Ingrown Toenail (Onychocryptosis)

  • Medical Author:
    Kyoung Min Han, DPM, AACFAS

    Dr. Kyoung Min Han is a podiatrist (foot and ankle specialist) practicing in Southern California. Dr. Han completed her undergraduate education at the University of California, San Diego, and went on to the New York College of Podiatric Medicine to pursue her medical training. She returned to her native Southern California to complete a three-year foot and ankle surgical residency, followed by subspecialty training in a sports medicine fellowship.

  • Medical Editor: William C. Shiel Jr., MD, FACP, FACR
    William C. Shiel Jr., MD, FACP, FACR

    William C. Shiel Jr., MD, FACP, FACR

    Dr. Shiel received a Bachelor of Science degree with honors from the University of Notre Dame. There he was involved in research in radiation biology and received the Huisking Scholarship. After graduating from St. Louis University School of Medicine, he completed his Internal Medicine residency and Rheumatology fellowship at the University of California, Irvine. He is board-certified in Internal Medicine and Rheumatology.

Quick GuideNail Color and Texture: What Nails Say About Your Health

Nail Color and Texture: What Nails Say About Your Health

What causes infections in ingrown toenails?

The warm, moist environment of the feet can be a breeding ground for bacteria and fungi. These commonly include Staphylococcus, Pseudomonas, dermatophytes, Candida, and Trichophyton. When there is a break in the skin from the offending nail border, these organisms can invade the area and cause an infection. Treatment for these infections is essential to maintain healthy toenails and feet. The medical term for infected ingrown toenail is called paronychia. If not treated, the infected toenail can cause serious problems such as chronic pain and disfigurement, cellulitis, and bone infection.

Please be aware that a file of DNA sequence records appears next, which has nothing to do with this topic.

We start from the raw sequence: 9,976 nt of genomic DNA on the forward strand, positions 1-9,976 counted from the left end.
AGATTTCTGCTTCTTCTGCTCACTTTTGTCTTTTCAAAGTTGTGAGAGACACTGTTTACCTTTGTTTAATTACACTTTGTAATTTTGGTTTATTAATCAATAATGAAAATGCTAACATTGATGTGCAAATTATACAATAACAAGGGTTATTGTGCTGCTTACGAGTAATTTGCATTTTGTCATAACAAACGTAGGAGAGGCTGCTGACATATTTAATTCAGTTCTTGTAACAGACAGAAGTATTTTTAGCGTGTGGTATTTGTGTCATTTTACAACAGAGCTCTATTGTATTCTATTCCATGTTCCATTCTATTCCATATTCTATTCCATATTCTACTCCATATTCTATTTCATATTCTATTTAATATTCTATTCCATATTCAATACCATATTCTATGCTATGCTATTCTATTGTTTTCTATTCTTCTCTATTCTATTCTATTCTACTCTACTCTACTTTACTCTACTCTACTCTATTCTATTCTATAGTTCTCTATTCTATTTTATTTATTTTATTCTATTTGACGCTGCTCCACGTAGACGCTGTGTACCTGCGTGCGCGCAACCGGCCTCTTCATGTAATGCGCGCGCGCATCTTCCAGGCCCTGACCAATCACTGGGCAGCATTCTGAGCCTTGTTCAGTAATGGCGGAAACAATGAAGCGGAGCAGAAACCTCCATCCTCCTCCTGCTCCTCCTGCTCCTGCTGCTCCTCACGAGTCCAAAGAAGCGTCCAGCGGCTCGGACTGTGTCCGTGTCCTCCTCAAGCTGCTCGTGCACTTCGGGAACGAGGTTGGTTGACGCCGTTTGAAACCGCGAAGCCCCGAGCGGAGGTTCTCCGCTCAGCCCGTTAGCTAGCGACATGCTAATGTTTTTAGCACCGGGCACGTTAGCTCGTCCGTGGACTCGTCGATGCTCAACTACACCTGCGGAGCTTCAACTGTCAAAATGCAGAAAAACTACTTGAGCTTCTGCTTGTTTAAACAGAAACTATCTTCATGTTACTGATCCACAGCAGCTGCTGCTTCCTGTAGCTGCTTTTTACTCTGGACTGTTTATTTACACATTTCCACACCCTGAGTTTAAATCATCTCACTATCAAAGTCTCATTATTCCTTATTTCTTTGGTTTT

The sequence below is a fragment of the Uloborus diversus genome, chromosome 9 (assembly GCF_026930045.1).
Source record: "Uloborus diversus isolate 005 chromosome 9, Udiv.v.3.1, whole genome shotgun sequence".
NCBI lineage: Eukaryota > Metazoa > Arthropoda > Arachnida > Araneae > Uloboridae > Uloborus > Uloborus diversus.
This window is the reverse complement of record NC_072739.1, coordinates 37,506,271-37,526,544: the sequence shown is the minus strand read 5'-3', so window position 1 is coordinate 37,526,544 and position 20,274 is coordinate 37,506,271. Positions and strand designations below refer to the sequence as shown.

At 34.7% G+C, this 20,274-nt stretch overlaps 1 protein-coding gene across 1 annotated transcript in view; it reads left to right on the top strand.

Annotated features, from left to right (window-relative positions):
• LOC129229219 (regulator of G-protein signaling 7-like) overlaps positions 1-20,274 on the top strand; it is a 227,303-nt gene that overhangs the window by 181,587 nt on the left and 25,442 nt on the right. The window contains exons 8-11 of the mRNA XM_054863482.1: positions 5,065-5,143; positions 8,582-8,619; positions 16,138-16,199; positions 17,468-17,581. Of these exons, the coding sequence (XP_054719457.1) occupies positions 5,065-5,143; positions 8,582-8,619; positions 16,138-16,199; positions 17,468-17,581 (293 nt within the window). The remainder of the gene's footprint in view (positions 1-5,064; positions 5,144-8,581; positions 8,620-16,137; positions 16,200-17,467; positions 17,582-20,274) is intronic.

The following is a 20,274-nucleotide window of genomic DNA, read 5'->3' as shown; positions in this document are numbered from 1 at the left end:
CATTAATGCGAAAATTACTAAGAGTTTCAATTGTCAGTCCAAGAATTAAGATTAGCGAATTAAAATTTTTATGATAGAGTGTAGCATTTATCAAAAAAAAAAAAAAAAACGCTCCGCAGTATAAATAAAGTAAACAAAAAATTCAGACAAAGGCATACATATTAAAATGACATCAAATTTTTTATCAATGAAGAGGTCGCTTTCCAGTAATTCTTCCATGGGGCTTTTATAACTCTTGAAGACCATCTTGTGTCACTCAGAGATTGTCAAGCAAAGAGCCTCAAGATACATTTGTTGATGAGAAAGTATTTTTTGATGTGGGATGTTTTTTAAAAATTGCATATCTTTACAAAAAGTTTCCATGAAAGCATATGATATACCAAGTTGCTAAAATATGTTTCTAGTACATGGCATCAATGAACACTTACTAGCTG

What are ingrown toenail symptoms and signs?

Ingrown toenail symptoms and signs include redness, pain, and swelling. Sometimes there may be a clear yellowish drainage, or if it becomes infected, pus drainage. Young children may show signs of limping in order to avoid putting pressure at the ingrown toenail site. Occasionally, ingrown toenails resolve without treatment. A podiatrist should treat painful, persistent, and recurring ingrown toenails. If the ingrown toenail has been present for a long time, a very vascular tissue called granulation tissue may form that easily bleeds.

Reviewed on 7/5/2017
References
REFERENCES:

American Podiatric Medical Association

Connolly, B., and R.J. Fitzgerald. "Pledgets in ingrowing toenails." Arch Dis Child 63 (1988): 71.

Cox, H.A., and M.R.O. Jones. "Direct extension osteomyelitis secondary to chronic onychocryptosis. Three case reports." Journal of the American Podiatric Medical Association 85.6 (1995): 321-324.

DeLauro, N.M., and T.M. DeLauro. "Onychocryptosis." Clinics in Podiatric Medicine and Surgery 21.4 (2004): 617-630.

Gunal, I., C. Kosay, A. Veziroglu, Y. Balkan, and F. Ilhan. "Relationship between onychocryptosis and foot type and treatment with toe spacer. A preliminary investigation." Journal of the American Podiatric Medical Association 93.1 (2003): 33-36.

Heidelbaugh, J.J., and H. Lee. "Management of the ingrown toenail." American Family Physician 79.4 (2009): 303-308.

Reyzelman, A.M., K.A. Trombello, D.J. Vayser, et al. "Are antibiotics necessary in the treatment of locally infected ingrown toenails?" Arch Fam Med 9 (2000): 930.

Richert, B. "Surgical management of ingrown toenails -- an update overdue." Dermatol Ther 25.6 (2012): 498-509.

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